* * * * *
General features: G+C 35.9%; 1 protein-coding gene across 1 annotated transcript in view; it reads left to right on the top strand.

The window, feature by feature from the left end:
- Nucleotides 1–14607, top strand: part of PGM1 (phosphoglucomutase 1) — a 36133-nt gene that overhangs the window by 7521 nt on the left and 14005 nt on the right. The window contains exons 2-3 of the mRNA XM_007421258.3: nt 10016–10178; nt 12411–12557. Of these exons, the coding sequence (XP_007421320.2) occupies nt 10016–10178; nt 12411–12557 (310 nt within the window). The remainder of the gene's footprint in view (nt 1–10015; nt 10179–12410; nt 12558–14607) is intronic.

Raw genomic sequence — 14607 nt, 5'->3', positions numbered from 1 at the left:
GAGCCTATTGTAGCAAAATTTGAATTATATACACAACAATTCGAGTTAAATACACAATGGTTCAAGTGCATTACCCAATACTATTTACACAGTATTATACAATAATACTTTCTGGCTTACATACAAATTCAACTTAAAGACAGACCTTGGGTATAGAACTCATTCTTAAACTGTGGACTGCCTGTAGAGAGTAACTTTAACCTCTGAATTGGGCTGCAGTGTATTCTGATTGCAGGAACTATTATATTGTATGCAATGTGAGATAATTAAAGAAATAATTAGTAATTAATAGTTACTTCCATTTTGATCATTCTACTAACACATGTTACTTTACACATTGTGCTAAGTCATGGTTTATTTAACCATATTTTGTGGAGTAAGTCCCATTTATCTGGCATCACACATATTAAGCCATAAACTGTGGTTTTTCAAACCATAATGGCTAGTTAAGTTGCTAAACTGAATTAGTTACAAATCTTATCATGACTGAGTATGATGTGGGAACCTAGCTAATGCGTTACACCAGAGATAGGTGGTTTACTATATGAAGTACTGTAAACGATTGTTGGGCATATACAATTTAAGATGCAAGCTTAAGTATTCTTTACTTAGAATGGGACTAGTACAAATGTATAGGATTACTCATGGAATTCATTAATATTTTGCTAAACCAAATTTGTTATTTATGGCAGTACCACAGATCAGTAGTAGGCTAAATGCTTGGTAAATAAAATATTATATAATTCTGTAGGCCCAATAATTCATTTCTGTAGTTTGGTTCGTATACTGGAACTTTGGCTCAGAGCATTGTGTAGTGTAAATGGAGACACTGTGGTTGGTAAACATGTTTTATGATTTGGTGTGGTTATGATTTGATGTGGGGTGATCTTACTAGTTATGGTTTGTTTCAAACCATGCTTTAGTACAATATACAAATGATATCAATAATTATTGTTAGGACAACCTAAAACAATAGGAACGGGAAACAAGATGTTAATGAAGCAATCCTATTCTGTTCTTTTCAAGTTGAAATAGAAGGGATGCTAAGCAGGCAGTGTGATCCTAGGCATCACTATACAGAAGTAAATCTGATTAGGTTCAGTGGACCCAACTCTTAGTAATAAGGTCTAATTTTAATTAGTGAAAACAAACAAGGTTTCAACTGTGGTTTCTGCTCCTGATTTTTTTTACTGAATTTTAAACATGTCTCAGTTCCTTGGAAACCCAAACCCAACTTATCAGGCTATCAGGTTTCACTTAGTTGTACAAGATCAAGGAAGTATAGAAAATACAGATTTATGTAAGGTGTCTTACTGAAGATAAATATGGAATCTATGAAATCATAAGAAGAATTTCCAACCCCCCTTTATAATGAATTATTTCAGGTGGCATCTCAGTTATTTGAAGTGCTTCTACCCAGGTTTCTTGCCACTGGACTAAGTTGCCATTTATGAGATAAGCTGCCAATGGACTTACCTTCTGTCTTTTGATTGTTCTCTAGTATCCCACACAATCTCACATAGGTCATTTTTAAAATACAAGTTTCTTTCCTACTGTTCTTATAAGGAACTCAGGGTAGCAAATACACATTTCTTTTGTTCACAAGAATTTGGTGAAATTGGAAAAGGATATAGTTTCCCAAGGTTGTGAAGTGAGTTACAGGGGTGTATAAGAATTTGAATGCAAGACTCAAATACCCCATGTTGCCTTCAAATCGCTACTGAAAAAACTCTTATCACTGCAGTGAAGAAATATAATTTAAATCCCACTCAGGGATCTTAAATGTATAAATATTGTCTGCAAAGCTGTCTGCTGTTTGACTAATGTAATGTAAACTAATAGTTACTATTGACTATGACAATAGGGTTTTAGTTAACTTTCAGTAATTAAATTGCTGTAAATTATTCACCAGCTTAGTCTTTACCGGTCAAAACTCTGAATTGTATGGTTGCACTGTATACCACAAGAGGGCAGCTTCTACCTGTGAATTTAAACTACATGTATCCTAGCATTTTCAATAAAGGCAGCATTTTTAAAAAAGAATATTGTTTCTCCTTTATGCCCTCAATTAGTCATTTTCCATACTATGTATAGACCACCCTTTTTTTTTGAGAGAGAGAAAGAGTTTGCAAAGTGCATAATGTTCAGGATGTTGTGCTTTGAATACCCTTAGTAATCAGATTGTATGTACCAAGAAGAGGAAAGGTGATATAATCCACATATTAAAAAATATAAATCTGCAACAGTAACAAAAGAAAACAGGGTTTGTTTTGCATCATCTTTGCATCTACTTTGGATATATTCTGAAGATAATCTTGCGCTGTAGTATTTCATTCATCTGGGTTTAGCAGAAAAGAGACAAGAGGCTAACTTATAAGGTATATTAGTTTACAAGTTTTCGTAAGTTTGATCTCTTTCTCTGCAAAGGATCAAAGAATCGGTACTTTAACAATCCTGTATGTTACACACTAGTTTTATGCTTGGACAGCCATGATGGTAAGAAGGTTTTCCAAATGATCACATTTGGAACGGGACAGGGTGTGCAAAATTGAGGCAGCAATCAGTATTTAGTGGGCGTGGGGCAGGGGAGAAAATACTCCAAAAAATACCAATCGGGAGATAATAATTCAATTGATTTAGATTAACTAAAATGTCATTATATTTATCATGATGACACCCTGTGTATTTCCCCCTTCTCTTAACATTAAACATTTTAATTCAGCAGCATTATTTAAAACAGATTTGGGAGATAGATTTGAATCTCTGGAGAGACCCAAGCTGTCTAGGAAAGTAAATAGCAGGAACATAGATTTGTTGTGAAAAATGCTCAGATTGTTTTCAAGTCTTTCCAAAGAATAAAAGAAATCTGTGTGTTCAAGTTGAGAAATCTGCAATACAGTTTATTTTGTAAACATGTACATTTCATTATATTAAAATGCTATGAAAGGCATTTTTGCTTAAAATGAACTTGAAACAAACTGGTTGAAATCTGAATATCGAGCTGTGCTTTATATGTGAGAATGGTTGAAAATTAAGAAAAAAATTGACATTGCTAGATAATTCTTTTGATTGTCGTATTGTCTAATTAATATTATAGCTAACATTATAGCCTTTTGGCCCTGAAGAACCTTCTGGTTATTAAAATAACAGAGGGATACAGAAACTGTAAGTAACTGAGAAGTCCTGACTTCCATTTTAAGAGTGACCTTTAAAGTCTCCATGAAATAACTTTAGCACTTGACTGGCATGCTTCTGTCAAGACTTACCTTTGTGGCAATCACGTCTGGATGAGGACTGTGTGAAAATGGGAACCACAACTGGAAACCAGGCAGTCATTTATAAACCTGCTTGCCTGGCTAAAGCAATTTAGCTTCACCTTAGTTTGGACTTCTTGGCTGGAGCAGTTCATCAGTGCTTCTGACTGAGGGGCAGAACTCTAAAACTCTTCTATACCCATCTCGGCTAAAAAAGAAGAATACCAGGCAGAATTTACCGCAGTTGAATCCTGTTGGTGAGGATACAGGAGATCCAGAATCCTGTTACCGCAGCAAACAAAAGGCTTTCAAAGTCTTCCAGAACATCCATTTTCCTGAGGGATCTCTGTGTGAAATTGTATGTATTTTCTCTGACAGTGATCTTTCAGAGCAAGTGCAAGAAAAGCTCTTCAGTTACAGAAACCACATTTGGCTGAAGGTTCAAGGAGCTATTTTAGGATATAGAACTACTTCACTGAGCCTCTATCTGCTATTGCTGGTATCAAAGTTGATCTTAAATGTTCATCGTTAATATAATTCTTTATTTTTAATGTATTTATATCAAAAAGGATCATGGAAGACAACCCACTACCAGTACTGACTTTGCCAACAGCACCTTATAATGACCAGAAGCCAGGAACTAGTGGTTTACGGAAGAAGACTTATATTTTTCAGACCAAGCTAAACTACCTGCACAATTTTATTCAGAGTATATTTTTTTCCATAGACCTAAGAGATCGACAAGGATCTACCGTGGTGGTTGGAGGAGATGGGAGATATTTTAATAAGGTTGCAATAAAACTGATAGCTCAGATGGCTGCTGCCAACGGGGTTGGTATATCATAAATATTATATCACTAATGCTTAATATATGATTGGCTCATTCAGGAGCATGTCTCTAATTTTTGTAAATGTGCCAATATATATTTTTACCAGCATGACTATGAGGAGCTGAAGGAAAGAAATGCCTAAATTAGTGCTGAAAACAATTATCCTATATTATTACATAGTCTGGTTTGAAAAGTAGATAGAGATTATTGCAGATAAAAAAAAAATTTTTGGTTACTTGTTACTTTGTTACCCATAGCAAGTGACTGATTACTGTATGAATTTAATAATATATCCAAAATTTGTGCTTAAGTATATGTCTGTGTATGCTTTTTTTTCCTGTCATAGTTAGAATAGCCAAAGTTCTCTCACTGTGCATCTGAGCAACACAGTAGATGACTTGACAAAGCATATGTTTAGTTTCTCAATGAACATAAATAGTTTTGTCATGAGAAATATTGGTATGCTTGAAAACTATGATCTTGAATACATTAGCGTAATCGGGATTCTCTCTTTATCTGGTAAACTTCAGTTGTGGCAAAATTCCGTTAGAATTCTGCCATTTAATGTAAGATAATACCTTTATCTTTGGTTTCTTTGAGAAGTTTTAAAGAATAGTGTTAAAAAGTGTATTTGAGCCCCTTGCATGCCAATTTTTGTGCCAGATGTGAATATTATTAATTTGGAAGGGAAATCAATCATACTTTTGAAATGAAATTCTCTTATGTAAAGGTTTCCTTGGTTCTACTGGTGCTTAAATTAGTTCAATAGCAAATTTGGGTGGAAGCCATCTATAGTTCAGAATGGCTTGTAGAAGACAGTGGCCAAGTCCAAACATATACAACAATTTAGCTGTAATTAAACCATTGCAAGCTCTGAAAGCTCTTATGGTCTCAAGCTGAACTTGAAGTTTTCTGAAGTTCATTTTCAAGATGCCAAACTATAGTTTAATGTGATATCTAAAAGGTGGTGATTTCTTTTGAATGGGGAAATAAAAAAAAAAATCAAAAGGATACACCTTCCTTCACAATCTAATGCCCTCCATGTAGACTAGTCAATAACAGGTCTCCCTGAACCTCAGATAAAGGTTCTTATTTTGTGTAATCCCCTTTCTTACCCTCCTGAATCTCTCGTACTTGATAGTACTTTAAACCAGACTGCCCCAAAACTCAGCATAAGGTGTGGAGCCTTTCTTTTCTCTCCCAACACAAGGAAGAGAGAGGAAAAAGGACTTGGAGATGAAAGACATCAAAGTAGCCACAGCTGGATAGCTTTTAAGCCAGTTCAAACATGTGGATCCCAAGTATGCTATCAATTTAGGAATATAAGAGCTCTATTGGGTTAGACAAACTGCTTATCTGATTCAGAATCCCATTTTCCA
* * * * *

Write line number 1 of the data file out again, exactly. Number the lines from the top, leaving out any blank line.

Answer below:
General features: G+C 35.9%; 1 protein-coding gene across 1 annotated transcript in view; it reads left to right on the top strand.